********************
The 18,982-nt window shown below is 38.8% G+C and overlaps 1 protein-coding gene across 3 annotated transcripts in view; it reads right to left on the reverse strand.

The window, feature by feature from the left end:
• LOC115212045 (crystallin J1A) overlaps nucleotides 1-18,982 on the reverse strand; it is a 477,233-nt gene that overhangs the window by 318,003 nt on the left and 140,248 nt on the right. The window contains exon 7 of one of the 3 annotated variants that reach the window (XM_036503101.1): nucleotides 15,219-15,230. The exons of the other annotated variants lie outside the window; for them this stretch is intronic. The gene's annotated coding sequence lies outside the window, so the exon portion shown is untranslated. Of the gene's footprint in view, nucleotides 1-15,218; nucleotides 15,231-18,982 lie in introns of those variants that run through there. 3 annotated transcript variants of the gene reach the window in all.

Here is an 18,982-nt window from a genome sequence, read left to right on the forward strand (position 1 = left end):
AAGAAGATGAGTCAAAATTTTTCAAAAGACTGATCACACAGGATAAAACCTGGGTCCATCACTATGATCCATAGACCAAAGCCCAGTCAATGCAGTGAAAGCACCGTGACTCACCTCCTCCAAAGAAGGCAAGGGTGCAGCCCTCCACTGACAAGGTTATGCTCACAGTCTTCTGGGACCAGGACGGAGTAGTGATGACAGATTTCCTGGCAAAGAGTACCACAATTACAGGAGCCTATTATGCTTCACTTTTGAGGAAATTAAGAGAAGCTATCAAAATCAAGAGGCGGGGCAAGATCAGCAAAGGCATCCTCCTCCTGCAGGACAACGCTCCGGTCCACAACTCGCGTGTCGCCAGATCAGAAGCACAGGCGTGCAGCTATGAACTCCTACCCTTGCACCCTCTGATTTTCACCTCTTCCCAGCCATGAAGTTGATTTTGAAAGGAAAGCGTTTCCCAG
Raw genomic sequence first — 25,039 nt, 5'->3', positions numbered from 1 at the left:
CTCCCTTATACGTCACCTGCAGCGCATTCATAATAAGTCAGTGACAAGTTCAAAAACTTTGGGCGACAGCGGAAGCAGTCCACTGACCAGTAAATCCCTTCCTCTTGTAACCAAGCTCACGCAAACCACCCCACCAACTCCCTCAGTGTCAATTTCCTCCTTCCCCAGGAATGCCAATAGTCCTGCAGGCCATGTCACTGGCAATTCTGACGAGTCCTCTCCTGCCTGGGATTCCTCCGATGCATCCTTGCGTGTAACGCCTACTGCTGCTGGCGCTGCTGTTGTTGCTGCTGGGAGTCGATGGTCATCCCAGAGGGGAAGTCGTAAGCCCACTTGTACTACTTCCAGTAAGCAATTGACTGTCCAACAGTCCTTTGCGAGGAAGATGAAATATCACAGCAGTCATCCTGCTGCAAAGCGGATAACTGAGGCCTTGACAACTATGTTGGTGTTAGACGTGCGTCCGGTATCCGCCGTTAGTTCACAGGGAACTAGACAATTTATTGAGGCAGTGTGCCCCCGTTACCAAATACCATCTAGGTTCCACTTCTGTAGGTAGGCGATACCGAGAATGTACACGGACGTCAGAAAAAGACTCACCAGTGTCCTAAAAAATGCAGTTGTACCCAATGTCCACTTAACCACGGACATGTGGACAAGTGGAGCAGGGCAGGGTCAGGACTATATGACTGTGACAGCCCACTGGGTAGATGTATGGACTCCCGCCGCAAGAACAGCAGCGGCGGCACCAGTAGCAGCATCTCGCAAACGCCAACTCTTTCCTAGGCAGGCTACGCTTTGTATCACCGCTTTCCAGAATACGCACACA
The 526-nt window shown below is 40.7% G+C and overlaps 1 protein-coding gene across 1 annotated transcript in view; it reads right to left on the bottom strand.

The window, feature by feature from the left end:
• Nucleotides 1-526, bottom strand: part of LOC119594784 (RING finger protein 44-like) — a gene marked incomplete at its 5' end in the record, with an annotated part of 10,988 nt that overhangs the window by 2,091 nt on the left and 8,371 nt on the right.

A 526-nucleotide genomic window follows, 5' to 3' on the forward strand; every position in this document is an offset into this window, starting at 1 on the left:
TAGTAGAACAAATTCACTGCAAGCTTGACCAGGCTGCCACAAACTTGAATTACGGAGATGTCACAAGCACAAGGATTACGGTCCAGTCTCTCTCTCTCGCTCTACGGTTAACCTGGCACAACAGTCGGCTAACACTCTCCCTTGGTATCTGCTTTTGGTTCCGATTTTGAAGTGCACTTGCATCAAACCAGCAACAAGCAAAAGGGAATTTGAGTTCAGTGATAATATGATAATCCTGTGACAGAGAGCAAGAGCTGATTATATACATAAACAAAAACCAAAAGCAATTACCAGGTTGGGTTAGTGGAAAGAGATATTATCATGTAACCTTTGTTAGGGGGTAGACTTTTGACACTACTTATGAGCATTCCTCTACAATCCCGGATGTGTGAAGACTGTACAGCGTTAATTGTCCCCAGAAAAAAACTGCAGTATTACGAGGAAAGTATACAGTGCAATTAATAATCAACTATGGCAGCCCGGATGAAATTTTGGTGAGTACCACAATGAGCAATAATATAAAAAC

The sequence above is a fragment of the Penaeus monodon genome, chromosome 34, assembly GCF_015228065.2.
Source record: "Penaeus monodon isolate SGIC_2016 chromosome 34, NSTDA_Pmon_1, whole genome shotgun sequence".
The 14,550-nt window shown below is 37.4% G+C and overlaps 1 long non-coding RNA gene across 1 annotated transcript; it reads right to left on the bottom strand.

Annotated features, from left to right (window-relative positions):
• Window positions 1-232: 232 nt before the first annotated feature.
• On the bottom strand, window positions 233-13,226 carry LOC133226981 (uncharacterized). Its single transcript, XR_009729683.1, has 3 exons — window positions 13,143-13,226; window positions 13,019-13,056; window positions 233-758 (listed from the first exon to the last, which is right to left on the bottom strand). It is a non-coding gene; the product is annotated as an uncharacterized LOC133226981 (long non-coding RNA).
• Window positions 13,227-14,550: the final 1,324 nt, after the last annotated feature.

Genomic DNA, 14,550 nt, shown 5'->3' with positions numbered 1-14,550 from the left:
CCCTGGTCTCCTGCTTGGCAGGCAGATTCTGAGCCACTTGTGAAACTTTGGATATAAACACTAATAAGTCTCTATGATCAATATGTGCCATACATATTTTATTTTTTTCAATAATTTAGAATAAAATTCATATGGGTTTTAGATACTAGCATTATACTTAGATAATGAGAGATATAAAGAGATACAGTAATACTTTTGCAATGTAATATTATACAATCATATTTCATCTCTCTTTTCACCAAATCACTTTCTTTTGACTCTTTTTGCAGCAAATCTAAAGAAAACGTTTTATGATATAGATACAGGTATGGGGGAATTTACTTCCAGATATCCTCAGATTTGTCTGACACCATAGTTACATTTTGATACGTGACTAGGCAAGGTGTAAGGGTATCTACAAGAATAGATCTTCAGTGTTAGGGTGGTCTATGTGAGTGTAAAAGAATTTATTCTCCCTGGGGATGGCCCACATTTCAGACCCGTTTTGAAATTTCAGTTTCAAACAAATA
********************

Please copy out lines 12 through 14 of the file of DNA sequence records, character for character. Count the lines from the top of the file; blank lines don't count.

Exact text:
TAGTAGAACAAATTCACTGCAAGCTTGACCAGGCTGCCACAAACTTGAATTACGGAGATGTCACAAGCACAAGGATTACGGTCCAGTCTCTCTCTCTCGCTCTACGGTTAACCTGGCACAACAGTCGGCTAACACTCTCCCTTGGTATCTGCTTTTGGTTCCGATTTTGAAGTGCACTTGCATCAAACCAGCAACAAGCAAAAGGGAATTTGAGTTCAGTGATAATATGATAATCCTGTGACAGAGAGCAAGAGCTGATTATATACATAAACAAAAACCAAAAGCAATTACCAGGTTGGGTTAGTGGAAAGAGATATTATCATGTAACCTTTGTTAGGGGGTAGACTTTTGACACTACTTATGAGCATTCCTCTACAATCCCGGATGTGTGAAGACTGTACAGCGTTAATTGTCCCCAGAAAAAAACTGCAGTATTACGAGGAAAGTATACAGTGCAATTAATAATCAACTATGGCAGCCCGGATGAAATTTTGGTGAGTACCACAATGAGCAATAATATAAAAAC

The sequence above is a fragment of the Penaeus monodon genome, chromosome 34, assembly GCF_015228065.2.
Source record: "Penaeus monodon isolate SGIC_2016 chromosome 34, NSTDA_Pmon_1, whole genome shotgun sequence".